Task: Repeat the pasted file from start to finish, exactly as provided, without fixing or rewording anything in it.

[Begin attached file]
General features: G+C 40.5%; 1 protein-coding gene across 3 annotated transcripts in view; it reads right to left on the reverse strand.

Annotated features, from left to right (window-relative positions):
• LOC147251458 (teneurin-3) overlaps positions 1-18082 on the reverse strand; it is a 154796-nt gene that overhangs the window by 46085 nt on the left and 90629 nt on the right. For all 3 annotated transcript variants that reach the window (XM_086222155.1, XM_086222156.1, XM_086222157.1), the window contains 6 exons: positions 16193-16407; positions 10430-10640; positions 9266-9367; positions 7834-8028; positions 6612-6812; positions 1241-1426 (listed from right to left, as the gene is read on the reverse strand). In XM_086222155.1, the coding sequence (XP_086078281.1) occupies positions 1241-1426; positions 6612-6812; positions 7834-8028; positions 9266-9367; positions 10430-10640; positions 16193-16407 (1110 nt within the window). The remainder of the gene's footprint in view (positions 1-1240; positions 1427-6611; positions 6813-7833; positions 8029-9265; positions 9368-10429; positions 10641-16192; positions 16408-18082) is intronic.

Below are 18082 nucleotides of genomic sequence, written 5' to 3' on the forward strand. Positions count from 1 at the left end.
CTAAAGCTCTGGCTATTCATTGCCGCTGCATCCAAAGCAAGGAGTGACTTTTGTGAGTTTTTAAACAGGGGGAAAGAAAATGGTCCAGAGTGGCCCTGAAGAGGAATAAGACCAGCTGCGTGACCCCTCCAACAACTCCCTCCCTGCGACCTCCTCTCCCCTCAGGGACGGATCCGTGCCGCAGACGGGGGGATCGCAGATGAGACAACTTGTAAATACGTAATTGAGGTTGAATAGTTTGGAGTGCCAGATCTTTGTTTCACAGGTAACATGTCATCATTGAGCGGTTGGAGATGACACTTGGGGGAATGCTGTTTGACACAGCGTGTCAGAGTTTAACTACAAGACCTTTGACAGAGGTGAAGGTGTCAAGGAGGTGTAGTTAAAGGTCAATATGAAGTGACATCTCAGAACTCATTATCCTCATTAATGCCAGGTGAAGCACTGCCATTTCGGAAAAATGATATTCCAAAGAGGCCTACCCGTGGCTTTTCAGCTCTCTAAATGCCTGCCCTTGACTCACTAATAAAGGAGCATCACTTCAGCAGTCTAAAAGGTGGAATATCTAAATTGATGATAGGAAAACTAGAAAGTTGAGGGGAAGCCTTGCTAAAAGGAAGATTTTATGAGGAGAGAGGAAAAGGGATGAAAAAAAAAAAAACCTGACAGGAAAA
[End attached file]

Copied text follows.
General features: G+C 40.5%; 1 protein-coding gene across 3 annotated transcripts in view; it reads right to left on the reverse strand.

Annotated features, from left to right (window-relative positions):
• LOC147251458 (teneurin-3) overlaps positions 1-18082 on the reverse strand; it is a 154796-nt gene that overhangs the window by 46085 nt on the left and 90629 nt on the right. For all 3 annotated transcript variants that reach the window (XM_086222155.1, XM_086222156.1, XM_086222157.1), the window contains 6 exons: positions 16193-16407; positions 10430-10640; positions 9266-9367; positions 7834-8028; positions 6612-6812; positions 1241-1426 (listed from right to left, as the gene is read on the reverse strand). In XM_086222155.1, the coding sequence (XP_086078281.1) occupies positions 1241-1426; positions 6612-6812; positions 7834-8028; positions 9266-9367; positions 10430-10640; positions 16193-16407 (1110 nt within the window). The remainder of the gene's footprint in view (positions 1-1240; positions 1427-6611; positions 6813-7833; positions 8029-9265; positions 9368-10429; positions 10641-16192; positions 16408-18082) is intronic.

Below are 18082 nucleotides of genomic sequence, written 5' to 3' on the forward strand. Positions count from 1 at the left end.
CTAAAGCTCTGGCTATTCATTGCCGCTGCATCCAAAGCAAGGAGTGACTTTTGTGAGTTTTTAAACAGGGGGAAAGAAAATGGTCCAGAGTGGCCCTGAAGAGGAATAAGACCAGCTGCGTGACCCCTCCAACAACTCCCTCCCTGCGACCTCCTCTCCCCTCAGGGACGGATCCGTGCCGCAGACGGGGGGATCGCAGATGAGACAACTTGTAAATACGTAATTGAGGTTGAATAGTTTGGAGTGCCAGATCTTTGTTTCACAGGTAACATGTCATCATTGAGCGGTTGGAGATGACACTTGGGGGAATGCTGTTTGACACAGCGTGTCAGAGTTTAACTACAAGACCTTTGACAGAGGTGAAGGTGTCAAGGAGGTGTAGTTAAAGGTCAATATGAAGTGACATCTCAGAACTCATTATCCTCATTAATGCCAGGTGAAGCACTGCCATTTCGGAAAAATGATATTCCAAAGAGGCCTACCCGTGGCTTTTCAGCTCTCTAAATGCCTGCCCTTGACTCACTAATAAAGGAGCATCACTTCAGCAGTCTAAAAGGTGGAATATCTAAATTGATGATAGGAAAACTAGAAAGTTGAGGGGAAGCCTTGCTAAAAGGAAGATTTTATGAGGAGAGAGGAAAAGGGATGAAAAAAAAAAAAACCTGACAGGAAAA